The Robber

April 29th, 2011


The Robber

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Tells the true story of Johann Rettenberger, a marathon athlete who developed robbing banks as a hobby.

Release Year: 2010

Rating: 6.8/10 (1,742 voted)

Critic's Score: 64/100

Director: Benjamin Heisenberg

Stars: Andreas Lust, Franziska Weisz, Florian Wotruba

Tells the true story of Johann Rettenberger, a marathon athlete who developed robbing banks as a hobby.

Writers: Benjamin Heisenberg, Martin Prinz

Andreas Lust - Johann Rettenberger
Franziska Weisz - Erika
Florian Wotruba - Markus Kreczi
Johann Bednar - Kommissar Lukas
Markus Schleinzer - Bewährungsbeamter
Peter Vilnai - Alter Mann
Max Edelbacher - Kommissar Seidl
Christian Althoff - Junger Mann am Parkplatz (as Bernd-Christian Althoff)
Marcus Bauer - Man am Bankomat
Christian Buchmayr - Polizeieinhelt
Leopold Böhm - Bankkassierer
Michaela Christl - Entführte Frau
Gerda Drabek - Schalterbeamtin
Alexander E. Fennon - Beklauter Autobesitzer (as Alexander Fennon)
Swintha Gersthofer - Junge Frau am Parkplatz


Official Website: Kino Lorber [United States] | Zorro Film [Germany] |

Release Date: 29 April 2011

Filming Locations: Lower Austria, Austria

Box Office Details

Budget: €1,000,000 (estimated)

Gross: $82,468 (USA) (11 September 2011)

Technical Specs


User Review

Prospects for a good life inexplicably gone bad

Rating: 8/10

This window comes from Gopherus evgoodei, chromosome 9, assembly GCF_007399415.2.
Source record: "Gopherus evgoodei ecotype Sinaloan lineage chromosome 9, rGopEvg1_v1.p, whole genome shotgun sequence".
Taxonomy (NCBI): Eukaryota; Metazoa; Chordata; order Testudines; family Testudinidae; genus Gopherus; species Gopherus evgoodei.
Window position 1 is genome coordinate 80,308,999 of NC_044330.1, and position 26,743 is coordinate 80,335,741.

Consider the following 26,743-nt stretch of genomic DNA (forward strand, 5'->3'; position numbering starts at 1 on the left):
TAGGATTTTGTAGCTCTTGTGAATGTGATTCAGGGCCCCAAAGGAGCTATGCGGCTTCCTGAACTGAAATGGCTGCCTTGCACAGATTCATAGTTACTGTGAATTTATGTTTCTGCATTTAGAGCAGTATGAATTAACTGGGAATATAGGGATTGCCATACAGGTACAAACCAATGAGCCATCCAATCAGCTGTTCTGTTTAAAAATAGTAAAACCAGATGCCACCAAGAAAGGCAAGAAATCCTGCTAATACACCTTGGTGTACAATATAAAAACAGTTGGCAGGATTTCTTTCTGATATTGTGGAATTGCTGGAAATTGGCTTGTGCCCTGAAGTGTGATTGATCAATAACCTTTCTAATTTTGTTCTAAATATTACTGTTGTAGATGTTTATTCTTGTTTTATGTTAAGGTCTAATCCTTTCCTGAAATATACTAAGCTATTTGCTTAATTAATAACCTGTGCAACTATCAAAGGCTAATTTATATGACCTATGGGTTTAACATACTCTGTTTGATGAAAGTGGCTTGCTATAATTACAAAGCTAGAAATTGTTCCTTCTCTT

Austrian-German co-production, Der Räuber (The Robber, 2010), based on the real events, tells the story about the long-distance runner, who could've lived a decent life, having a loving and caring girlfriend, a solid place to stay, and an extraordinary talent for long-distance running that he could've easily made a good living on, but instead, he additionally specializes and excels in bank robbing, becoming an addict of such an unusual activity for no other obvious reason but for possible "beauty of a criminal campaign" and adrenaline rush received along. (He's hinted times and again that he couldn't have cared less about the stolen money itself, by jamming it into black rubbish plastic bags, as if he was going to trash it.) One of those life stories that you cannot help but get unpleasantly amazed with how all the reasonable prerequisites for a good life, though inexplicably, yet seemingly so unnecessarily, get flushed down the drain, apparently faithfully presented in the movie with understandable, ergo acceptable lack of intention to ease the answers to the hard whys.


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